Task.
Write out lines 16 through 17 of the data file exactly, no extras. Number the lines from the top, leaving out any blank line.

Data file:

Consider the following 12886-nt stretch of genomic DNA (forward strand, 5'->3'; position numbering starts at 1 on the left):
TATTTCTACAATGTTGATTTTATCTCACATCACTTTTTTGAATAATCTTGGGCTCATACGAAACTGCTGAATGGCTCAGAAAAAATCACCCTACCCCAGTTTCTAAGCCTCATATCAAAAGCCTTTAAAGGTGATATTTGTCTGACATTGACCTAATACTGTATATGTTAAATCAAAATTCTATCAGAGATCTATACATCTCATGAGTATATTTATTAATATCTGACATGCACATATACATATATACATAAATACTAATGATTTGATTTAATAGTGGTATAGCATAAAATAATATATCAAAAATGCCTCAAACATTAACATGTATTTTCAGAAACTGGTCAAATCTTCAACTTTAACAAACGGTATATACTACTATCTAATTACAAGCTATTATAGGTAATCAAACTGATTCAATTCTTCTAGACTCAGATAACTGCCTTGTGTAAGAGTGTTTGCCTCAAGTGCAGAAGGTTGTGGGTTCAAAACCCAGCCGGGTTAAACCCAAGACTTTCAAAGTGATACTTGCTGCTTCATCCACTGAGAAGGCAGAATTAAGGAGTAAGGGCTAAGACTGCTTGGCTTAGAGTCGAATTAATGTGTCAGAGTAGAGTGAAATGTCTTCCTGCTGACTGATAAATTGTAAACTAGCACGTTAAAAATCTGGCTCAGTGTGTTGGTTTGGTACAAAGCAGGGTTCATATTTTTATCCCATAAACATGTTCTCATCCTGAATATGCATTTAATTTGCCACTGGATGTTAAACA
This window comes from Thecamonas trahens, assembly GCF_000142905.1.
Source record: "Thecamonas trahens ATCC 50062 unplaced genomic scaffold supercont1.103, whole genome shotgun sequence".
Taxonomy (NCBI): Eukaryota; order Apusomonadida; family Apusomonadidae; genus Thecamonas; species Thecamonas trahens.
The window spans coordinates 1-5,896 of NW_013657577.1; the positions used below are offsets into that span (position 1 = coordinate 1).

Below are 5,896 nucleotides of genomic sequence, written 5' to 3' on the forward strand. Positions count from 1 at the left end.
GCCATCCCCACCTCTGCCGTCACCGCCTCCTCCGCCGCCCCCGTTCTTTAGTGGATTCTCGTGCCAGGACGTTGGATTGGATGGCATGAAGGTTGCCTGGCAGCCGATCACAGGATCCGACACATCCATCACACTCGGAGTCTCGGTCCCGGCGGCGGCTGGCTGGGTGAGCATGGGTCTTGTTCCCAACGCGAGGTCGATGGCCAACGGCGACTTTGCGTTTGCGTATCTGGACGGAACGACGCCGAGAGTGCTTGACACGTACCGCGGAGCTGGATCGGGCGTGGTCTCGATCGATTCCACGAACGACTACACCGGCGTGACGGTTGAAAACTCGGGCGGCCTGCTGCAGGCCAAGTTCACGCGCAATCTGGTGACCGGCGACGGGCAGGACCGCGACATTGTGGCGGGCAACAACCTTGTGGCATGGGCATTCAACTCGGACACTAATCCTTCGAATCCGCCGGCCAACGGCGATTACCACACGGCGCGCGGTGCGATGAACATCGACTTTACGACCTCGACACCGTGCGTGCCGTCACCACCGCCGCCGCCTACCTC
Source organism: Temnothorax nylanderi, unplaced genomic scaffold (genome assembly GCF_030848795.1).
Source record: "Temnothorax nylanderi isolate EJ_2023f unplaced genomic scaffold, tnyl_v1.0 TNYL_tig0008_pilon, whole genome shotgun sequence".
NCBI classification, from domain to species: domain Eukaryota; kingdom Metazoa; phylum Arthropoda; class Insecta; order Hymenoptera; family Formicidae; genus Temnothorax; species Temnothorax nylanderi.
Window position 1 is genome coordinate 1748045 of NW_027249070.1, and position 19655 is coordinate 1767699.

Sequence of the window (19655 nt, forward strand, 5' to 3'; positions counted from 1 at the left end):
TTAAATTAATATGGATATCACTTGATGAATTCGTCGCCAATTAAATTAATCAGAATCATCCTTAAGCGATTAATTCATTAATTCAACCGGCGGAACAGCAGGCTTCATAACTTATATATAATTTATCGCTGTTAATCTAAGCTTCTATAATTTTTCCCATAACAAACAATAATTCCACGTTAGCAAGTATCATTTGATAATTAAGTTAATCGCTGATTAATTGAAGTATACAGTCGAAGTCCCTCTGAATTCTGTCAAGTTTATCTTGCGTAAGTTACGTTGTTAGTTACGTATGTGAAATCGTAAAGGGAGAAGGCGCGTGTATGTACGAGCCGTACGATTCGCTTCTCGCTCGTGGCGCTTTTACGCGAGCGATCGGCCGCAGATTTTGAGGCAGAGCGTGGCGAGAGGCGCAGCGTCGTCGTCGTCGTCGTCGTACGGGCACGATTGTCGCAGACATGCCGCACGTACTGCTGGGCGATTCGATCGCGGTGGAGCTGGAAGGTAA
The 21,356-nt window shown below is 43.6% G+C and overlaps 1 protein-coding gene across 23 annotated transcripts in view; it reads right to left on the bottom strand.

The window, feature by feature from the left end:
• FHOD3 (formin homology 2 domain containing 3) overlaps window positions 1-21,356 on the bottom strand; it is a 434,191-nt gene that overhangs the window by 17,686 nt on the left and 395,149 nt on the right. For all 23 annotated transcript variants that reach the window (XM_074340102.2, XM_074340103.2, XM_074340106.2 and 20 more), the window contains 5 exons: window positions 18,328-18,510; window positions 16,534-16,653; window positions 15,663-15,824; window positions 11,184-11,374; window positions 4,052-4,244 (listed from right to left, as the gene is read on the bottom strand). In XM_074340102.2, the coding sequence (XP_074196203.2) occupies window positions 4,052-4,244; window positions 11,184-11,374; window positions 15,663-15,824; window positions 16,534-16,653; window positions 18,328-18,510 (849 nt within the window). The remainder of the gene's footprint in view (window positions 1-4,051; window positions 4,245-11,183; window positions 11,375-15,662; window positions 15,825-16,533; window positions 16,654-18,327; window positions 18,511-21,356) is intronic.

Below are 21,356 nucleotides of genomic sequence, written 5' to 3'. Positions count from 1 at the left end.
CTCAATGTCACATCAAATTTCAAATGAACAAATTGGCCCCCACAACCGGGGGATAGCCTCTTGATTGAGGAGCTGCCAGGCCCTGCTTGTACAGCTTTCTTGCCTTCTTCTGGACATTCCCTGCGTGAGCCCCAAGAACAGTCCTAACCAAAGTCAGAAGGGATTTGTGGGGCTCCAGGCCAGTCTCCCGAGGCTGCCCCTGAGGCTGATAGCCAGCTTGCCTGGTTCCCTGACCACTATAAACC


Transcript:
The window, feature by feature from the left end:
• FHOD3 (formin homology 2 domain containing 3) overlaps window positions 1-21,356 on the bottom strand; it is a 434,191-nt gene that overhangs the window by 17,686 nt on the left and 395,149 nt on the right. For all 23 annotated transcript variants that reach the window (XM_074340102.2, XM_074340103.2, XM_074340106.2 and 20 more), the window contains 5 exons: window positions 18,328-18,510; window positions 16,534-16,653; window positions 15,663-15,824; window positions 11,184-11,374; window positions 4,052-4,244 (listed from right to left, as the gene is read on the bottom strand). In XM_074340102.2, the coding sequence (XP_074196203.2) occupies window positions 4,052-4,244; window positions 11,184-11,374; window positions 15,663-15,824; window positions 16,534-16,653; window positions 18,328-18,510 (849 nt within the window). The remainder of the gene's footprint in view (window positions 1-4,051; window positions 4,245-11,183; window positions 11,375-15,662; window positions 15,825-16,533; window positions 16,654-18,327; window positions 18,511-21,356) is intronic.